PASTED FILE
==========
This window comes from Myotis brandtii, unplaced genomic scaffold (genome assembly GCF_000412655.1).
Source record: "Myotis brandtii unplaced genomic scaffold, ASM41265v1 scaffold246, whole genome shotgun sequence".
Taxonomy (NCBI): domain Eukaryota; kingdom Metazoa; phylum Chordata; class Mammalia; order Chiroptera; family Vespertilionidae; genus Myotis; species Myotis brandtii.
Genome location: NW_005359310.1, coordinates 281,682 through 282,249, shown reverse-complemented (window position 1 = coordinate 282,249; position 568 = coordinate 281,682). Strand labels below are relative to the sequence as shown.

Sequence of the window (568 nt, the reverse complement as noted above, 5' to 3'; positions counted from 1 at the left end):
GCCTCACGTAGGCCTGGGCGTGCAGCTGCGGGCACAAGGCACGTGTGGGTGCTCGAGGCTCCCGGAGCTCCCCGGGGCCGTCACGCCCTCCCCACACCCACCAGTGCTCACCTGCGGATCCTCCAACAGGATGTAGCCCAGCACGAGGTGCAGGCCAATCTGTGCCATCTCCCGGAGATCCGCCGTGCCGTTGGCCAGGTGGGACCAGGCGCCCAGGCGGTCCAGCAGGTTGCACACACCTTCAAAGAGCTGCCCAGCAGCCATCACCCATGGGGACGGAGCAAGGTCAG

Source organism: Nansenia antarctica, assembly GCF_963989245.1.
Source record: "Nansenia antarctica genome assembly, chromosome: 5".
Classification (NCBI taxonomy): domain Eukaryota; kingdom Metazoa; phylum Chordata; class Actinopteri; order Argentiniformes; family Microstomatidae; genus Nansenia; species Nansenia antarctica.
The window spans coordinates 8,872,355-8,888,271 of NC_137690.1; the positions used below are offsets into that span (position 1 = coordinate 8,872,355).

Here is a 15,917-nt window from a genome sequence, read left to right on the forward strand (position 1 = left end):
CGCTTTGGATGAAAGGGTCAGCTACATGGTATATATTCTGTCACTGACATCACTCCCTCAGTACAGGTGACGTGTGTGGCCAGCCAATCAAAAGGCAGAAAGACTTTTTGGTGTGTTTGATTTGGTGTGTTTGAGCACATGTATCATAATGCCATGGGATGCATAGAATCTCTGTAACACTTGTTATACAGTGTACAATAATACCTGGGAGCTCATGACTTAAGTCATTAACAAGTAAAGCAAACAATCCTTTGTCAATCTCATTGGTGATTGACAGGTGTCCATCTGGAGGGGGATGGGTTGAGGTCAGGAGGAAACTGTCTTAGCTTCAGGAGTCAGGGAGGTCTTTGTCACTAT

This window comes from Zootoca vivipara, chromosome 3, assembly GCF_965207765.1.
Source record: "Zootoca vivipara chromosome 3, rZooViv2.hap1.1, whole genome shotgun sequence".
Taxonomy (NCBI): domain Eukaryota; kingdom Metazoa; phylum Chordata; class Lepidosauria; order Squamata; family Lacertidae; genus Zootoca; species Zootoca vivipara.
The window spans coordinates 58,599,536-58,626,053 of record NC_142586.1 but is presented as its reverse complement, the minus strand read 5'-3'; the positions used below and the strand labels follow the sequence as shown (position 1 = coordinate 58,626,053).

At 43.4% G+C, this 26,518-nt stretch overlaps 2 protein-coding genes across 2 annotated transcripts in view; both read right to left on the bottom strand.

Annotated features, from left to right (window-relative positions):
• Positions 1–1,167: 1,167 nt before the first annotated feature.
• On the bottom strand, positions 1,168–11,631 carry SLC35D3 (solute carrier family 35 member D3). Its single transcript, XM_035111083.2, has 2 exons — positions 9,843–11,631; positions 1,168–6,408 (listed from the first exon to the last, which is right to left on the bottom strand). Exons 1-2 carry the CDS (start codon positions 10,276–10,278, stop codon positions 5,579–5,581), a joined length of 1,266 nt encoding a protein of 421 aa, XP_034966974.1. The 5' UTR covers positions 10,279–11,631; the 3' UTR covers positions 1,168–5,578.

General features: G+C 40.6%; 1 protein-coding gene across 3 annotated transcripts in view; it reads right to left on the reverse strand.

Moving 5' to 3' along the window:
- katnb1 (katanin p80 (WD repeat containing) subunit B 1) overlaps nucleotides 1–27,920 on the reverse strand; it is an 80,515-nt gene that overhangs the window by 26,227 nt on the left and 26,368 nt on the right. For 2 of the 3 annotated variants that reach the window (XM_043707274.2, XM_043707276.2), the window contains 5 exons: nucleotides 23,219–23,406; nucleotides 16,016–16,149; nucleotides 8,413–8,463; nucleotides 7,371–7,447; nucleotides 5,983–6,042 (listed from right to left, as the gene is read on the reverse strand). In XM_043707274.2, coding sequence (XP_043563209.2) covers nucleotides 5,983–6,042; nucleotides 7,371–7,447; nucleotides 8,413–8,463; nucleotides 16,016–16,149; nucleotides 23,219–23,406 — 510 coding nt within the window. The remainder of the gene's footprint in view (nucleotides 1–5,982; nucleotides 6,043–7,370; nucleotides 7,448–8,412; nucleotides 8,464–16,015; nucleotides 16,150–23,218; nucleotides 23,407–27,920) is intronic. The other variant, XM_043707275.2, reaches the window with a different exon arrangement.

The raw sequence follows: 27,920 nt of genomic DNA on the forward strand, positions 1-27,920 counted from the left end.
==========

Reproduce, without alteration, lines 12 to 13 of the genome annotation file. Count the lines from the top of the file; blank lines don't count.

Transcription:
CGCTTTGGATGAAAGGGTCAGCTACATGGTATATATTCTGTCACTGACATCACTCCCTCAGTACAGGTGACGTGTGTGGCCAGCCAATCAAAAGGCAGAAAGACTTTTTGGTGTGTTTGATTTGGTGTGTTTGAGCACATGTATCATAATGCCATGGGATGCATAGAATCTCTGTAACACTTGTTATACAGTGTACAATAATACCTGGGAGCTCATGACTTAAGTCATTAACAAGTAAAGCAAACAATCCTTTGTCAATCTCATTGGTGATTGACAGGTGTCCATCTGGAGGGGGATGGGTTGAGGTCAGGAGGAAACTGTCTTAGCTTCAGGAGTCAGGGAGGTCTTTGTCACTAT

This window comes from Zootoca vivipara, chromosome 3, assembly GCF_965207765.1.